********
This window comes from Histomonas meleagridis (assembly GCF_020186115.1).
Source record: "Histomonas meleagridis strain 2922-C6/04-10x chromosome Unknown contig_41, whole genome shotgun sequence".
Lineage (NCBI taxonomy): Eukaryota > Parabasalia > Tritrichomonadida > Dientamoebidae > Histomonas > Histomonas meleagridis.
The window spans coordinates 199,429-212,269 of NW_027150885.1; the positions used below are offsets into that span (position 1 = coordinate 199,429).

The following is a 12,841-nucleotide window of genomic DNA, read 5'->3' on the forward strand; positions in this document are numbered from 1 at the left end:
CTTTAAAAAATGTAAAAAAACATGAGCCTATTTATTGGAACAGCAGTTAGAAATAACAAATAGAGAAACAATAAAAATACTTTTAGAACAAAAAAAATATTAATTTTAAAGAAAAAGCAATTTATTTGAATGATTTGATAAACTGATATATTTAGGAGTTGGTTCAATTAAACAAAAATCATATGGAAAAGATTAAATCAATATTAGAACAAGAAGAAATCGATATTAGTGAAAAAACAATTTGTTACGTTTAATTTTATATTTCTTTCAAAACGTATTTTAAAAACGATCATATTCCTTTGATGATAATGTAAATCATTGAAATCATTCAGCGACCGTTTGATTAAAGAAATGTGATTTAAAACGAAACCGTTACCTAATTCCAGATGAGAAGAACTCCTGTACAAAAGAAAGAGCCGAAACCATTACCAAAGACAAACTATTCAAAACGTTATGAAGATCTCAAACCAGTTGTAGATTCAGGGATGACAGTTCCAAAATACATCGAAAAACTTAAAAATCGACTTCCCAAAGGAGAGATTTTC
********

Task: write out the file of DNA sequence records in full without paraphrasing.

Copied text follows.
This window comes from Histomonas meleagridis (assembly GCF_020186115.1).
Source record: "Histomonas meleagridis strain 2922-C6/04-10x chromosome Unknown contig_41, whole genome shotgun sequence".
Lineage (NCBI taxonomy): Eukaryota > Parabasalia > Tritrichomonadida > Dientamoebidae > Histomonas > Histomonas meleagridis.
The window spans coordinates 199,429-212,269 of NW_027150885.1; the positions used below are offsets into that span (position 1 = coordinate 199,429).

The following is a 12,841-nucleotide window of genomic DNA, read 5'->3' on the forward strand; positions in this document are numbered from 1 at the left end:
CTTTAAAAAATGTAAAAAAACATGAGCCTATTTATTGGAACAGCAGTTAGAAATAACAAATAGAGAAACAATAAAAATACTTTTAGAACAAAAAAAATATTAATTTTAAAGAAAAAGCAATTTATTTGAATGATTTGATAAACTGATATATTTAGGAGTTGGTTCAATTAAACAAAAATCATATGGAAAAGATTAAATCAATATTAGAACAAGAAGAAATCGATATTAGTGAAAAAACAATTTGTTACGTTTAATTTTATATTTCTTTCAAAACGTATTTTAAAAACGATCATATTCCTTTGATGATAATGTAAATCATTGAAATCATTCAGCGACCGTTTGATTAAAGAAATGTGATTTAAAACGAAACCGTTACCTAATTCCAGATGAGAAGAACTCCTGTACAAAAGAAAGAGCCGAAACCATTACCAAAGACAAACTATTCAAAACGTTATGAAGATCTCAAACCAGTTGTAGATTCAGGGATGACAGTTCCAAAATACATCGAAAAACTTAAAAATCGACTTCCCAAAGGAGAGATTTTC